Atlantic Ocean Currents Have Become Dramatically Less Stable

Source: Pixabay
Source: Pixabay

Over the last century, Atlantic currents have not been stable, and in fact, they have lost their system-like property of stability. The recent study analysing that was posted in Nature Climate Change.  Based on data about the salinity and the temperature of the study, the study shows that the currents are reaching a dangerous pattern.

The conveyor belt system is a common name for the current system as it relies on “belts”. One of them has warm water that goes up north where it evaporates. This ultimately makes the salinity level increase. The second belt is formed when the salt water cools and it begins flowing to the south after sinking. As it appears, the Atlantic Meridional Overturning Circulation system is at its worst point in more than 1500 years.

The system is crucial for human life on Earth, and if something were to happen to it disastrous weather consequences will affect the entire planet. According to researchers, the system is showing sign of gradual decline, which could mean that we only have a couple of decades left before our lives would be irremediably affected.

This is not the first concerning study about the Atlantic Meridional Overturning Circulation, and a previous study showed that the melting of Arctic ice will lead to a severe weakening of the circulation system.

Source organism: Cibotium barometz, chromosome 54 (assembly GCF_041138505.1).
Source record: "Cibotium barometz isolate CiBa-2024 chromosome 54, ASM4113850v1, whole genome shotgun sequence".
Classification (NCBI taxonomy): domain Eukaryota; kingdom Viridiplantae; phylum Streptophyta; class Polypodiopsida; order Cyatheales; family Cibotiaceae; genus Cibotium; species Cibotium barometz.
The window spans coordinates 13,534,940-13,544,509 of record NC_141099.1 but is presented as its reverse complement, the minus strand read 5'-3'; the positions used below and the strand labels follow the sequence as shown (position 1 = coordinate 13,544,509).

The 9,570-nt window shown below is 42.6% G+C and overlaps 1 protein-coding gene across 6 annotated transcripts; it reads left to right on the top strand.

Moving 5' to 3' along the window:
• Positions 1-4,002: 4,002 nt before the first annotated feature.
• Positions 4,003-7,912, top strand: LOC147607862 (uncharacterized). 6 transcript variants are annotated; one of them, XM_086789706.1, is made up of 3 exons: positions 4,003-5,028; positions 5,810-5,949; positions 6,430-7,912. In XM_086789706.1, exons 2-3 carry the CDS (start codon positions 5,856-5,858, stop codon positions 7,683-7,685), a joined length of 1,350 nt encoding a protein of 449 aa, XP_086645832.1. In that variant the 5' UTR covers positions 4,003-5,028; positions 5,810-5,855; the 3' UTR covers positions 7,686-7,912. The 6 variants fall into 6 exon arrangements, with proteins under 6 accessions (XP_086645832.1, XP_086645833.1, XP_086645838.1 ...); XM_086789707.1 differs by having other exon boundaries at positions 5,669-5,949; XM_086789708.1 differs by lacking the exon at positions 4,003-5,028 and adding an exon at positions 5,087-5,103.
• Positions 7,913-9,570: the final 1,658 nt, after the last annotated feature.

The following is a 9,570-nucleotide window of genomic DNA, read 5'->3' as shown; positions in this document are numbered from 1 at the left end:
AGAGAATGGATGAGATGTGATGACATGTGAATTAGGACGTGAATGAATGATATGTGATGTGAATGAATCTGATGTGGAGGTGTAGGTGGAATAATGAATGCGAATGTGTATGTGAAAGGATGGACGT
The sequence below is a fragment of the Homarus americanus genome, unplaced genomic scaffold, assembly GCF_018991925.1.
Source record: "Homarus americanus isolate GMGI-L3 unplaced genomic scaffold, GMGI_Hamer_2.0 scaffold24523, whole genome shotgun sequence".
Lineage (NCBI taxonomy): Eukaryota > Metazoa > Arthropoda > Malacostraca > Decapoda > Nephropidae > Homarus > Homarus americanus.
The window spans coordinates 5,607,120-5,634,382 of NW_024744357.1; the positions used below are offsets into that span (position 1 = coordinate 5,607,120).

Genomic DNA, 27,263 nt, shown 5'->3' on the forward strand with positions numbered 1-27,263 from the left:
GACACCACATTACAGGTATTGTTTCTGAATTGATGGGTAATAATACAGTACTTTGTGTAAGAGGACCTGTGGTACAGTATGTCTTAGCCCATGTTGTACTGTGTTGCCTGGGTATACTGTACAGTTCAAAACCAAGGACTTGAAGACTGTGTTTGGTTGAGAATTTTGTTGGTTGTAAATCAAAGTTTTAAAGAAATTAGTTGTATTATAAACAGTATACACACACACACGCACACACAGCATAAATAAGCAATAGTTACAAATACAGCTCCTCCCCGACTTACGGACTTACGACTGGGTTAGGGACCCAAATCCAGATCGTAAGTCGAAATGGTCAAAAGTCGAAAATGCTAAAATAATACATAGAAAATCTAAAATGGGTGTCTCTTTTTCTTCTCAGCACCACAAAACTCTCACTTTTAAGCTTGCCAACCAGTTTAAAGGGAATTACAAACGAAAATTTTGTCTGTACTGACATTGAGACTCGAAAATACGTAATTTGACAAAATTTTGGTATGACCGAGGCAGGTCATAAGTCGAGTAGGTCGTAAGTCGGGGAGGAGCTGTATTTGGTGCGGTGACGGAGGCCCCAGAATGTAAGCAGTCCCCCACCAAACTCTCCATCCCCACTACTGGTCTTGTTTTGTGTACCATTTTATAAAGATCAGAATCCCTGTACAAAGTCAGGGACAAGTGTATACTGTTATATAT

“This work provides additional support for our earlier work in the same journal Nature Climate Change suggesting that a climate change-induced slowdown of the ocean ‘conveyer belt’ circulation already underway, decades ahead of schedule, yet another reminder that uncertainty is not our friend,” declared Dr. Michael E. Mann.

Other experts such as assistant professor Cristian Proistosescu believe that the worst-case scenario is “somewhat unlikely”, as the degradation should be a gradual one. According to his declaration, the data is not enough to assess the imminence of such a natural disaster.

Tonia Nissen
Based out of Detroit, Tonia Nissen has been writing for Optic Flux since 2017 and is presently our Managing Editor. An experienced freelance health writer, Tonia obtained an English BA from the University of Detroit, then spent over 7 years working in various markets as a television reporter, producer and news videographer. Tonia is particularly interested in scientific innovation, climate technology, and the marine environment.